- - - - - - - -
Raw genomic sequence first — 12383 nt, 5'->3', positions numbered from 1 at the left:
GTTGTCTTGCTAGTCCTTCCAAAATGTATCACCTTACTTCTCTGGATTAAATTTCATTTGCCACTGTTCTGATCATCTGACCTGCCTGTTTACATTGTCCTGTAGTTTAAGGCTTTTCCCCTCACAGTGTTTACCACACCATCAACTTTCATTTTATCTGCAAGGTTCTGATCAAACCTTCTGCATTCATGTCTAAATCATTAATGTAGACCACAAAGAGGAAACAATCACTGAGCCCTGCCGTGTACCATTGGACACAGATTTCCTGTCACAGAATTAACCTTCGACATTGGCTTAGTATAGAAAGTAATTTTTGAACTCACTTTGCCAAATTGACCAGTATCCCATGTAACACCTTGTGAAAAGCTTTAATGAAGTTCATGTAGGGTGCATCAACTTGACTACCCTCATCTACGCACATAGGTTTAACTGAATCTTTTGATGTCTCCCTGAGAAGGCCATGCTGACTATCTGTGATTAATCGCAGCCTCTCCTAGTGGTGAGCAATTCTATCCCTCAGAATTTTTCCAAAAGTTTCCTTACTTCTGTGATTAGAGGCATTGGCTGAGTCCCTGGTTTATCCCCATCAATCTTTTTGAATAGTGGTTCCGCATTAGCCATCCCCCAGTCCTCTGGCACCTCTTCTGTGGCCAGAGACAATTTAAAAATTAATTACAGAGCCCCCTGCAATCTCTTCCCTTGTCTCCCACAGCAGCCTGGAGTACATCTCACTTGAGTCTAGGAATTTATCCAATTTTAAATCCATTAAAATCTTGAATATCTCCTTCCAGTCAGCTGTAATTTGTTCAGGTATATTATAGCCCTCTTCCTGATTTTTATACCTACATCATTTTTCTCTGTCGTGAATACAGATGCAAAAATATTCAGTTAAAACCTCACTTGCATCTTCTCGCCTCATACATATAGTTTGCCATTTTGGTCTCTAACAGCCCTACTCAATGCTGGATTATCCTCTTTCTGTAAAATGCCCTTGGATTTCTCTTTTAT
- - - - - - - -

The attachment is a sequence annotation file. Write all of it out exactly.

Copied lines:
Raw genomic sequence first — 12383 nt, 5'->3', positions numbered from 1 at the left:
GTTGTCTTGCTAGTCCTTCCAAAATGTATCACCTTACTTCTCTGGATTAAATTTCATTTGCCACTGTTCTGATCATCTGACCTGCCTGTTTACATTGTCCTGTAGTTTAAGGCTTTTCCCCTCACAGTGTTTACCACACCATCAACTTTCATTTTATCTGCAAGGTTCTGATCAAACCTTCTGCATTCATGTCTAAATCATTAATGTAGACCACAAAGAGGAAACAATCACTGAGCCCTGCCGTGTACCATTGGACACAGATTTCCTGTCACAGAATTAACCTTCGACATTGGCTTAGTATAGAAAGTAATTTTTGAACTCACTTTGCCAAATTGACCAGTATCCCATGTAACACCTTGTGAAAAGCTTTAATGAAGTTCATGTAGGGTGCATCAACTTGACTACCCTCATCTACGCACATAGGTTTAACTGAATCTTTTGATGTCTCCCTGAGAAGGCCATGCTGACTATCTGTGATTAATCGCAGCCTCTCCTAGTGGTGAGCAATTCTATCCCTCAGAATTTTTCCAAAAGTTTCCTTACTTCTGTGATTAGAGGCATTGGCTGAGTCCCTGGTTTATCCCCATCAATCTTTTTGAATAGTGGTTCCGCATTAGCCATCCCCCAGTCCTCTGGCACCTCTTCTGTGGCCAGAGACAATTTAAAAATTAATTACAGAGCCCCCTGCAATCTCTTCCCTTGTCTCCCACAGCAGCCTGGAGTACATCTCACTTGAGTCTAGGAATTTATCCAATTTTAAATCCATTAAAATCTTGAATATCTCCTTCCAGTCAGCTGTAATTTGTTCAGGTATATTATAGCCCTCTTCCTGATTTTTATACCTACATCATTTTTCTCTGTCGTGAATACAGATGCAAAAATATTCAGTTAAAACCTCACTTGCATCTTCTCGCCTCATACATATAGTTTGCCATTTTGGTCTCTAACAGCCCTACTCAATGCTGGATTATCCTCTTTCTGTAAAATGCCCTTGGATTTCTCTTTTAT